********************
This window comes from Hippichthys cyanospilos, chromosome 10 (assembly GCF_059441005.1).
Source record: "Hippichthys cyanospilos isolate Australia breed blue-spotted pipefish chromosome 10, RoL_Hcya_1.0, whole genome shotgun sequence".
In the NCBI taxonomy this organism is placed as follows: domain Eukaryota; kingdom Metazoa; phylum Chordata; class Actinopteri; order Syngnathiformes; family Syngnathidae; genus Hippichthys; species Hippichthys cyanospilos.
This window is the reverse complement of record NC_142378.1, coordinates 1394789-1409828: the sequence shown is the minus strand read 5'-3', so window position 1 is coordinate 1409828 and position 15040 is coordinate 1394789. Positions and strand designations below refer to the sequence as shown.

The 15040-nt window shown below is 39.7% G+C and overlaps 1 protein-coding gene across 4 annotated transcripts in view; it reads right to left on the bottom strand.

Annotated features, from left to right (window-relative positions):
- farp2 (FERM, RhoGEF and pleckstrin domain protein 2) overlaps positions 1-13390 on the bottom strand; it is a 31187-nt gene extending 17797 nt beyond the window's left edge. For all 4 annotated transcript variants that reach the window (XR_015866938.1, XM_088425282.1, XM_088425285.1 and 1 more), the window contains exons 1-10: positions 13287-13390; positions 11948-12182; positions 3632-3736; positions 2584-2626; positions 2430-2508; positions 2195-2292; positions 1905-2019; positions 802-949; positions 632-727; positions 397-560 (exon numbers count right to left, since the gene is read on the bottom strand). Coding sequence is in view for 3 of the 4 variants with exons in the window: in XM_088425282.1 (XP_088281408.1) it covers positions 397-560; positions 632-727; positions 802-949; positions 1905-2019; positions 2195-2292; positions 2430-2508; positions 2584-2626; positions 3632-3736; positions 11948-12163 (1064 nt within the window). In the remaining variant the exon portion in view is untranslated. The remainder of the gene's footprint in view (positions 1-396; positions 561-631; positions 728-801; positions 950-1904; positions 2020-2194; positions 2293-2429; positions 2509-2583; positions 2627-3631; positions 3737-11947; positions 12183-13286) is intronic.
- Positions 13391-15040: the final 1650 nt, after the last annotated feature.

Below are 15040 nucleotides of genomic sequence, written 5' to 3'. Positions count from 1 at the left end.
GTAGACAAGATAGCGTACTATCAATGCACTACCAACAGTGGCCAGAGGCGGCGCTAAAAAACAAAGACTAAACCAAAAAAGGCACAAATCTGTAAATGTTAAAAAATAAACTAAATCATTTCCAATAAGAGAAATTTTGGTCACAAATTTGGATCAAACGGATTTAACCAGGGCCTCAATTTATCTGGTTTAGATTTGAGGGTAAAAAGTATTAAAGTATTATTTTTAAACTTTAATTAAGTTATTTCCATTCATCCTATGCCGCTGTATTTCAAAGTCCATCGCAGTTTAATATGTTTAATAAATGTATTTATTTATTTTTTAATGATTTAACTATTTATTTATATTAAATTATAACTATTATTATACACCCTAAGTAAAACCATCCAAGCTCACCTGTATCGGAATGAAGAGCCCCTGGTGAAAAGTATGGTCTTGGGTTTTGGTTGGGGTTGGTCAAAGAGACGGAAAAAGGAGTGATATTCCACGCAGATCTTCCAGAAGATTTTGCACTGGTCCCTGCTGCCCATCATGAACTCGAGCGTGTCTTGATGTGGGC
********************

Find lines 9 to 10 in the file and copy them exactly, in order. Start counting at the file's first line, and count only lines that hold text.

Below are 15040 nucleotides of genomic sequence, written 5' to 3'. Positions count from 1 at the left end.
GTAGACAAGATAGCGTACTATCAATGCACTACCAACAGTGGCCAGAGGCGGCGCTAAAAAACAAAGACTAAACCAAAAAAGGCACAAATCTGTAAATGTTAAAAAATAAACTAAATCATTTCCAATAAGAGAAATTTTGGTCACAAATTTGGATCAAACGGATTTAACCAGGGCCTCAATTTATCTGGTTTAGATTTGAGGGTAAAAAGTATTAAAGTATTATTTTTAAACTTTAATTAAGTTATTTCCATTCATCCTATGCCGCTGTATTTCAAAGTCCATCGCAGTTTAATATGTTTAATAAATGTATTTATTTATTTTTTAATGATTTAACTATTTATTTATATTAAATTATAACTATTATTATACACCCTAAGTAAAACCATCCAAGCTCACCTGTATCGGAATGAAGAGCCCCTGGTGAAAAGTATGGTCTTGGGTTTTGGTTGGGGTTGGTCAAAGAGACGGAAAAAGGAGTGATATTCCACGCAGATCTTCCAGAAGATTTTGCACTGGTCCCTGCTGCCCATCATGAACTCGAGCGTGTCTTGATGTGGGC